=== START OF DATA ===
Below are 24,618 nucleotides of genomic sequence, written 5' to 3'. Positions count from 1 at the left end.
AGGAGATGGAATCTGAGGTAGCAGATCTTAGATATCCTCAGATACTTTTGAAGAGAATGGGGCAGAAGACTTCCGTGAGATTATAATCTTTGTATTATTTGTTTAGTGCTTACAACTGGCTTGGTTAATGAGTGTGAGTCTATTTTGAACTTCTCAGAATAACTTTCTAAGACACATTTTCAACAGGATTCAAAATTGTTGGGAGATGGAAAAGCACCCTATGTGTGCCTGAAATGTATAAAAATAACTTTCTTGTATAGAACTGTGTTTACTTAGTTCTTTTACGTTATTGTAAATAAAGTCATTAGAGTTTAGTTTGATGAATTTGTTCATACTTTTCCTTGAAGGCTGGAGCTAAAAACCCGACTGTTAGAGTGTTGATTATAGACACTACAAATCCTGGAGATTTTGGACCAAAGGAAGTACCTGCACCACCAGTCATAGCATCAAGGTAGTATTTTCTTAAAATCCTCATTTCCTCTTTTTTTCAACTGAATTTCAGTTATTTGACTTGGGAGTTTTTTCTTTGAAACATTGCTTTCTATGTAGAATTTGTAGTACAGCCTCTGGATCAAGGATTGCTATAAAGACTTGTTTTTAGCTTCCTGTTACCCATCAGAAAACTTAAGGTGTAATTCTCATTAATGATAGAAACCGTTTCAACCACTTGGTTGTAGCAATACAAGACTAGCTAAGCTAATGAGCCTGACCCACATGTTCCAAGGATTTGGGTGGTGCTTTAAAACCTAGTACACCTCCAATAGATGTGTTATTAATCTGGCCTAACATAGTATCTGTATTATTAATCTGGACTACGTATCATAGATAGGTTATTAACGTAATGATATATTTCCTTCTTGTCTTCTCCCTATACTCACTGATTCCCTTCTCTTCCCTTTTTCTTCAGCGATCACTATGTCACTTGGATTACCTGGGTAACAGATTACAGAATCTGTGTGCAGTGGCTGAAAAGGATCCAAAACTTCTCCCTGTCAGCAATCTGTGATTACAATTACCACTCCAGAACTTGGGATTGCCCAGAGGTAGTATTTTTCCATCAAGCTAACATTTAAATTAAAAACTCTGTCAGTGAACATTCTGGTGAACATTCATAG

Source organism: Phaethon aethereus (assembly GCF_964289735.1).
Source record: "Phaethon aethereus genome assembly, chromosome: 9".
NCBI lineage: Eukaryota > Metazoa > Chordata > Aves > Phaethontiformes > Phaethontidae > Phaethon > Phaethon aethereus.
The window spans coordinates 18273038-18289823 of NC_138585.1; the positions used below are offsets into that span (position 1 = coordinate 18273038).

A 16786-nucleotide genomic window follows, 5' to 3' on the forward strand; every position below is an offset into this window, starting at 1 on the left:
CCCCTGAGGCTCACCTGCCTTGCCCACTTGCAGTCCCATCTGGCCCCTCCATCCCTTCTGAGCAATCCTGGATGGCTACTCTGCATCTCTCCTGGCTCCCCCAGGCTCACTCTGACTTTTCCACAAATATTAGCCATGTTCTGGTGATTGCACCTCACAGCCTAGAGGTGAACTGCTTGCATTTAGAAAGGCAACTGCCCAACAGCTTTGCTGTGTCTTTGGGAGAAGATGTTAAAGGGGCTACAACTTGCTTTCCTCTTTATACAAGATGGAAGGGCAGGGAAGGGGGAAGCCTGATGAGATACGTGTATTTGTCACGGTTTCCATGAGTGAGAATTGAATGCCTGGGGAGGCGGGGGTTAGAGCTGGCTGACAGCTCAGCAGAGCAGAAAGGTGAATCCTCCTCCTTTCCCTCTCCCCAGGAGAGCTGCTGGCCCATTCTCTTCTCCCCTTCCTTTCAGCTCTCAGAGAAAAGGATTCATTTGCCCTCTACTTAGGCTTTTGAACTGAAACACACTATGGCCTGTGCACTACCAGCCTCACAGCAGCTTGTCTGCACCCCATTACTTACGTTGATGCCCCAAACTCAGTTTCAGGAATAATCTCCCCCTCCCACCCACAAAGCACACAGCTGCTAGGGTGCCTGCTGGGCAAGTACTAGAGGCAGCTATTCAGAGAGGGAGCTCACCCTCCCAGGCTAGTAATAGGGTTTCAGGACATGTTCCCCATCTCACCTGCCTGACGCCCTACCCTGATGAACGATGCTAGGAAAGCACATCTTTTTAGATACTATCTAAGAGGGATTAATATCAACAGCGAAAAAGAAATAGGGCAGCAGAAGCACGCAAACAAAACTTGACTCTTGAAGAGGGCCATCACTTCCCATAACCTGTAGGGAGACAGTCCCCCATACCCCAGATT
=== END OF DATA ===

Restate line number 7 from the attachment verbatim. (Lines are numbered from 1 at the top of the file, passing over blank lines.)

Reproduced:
A 16786-nucleotide genomic window follows, 5' to 3' on the forward strand; every position below is an offset into this window, starting at 1 on the left: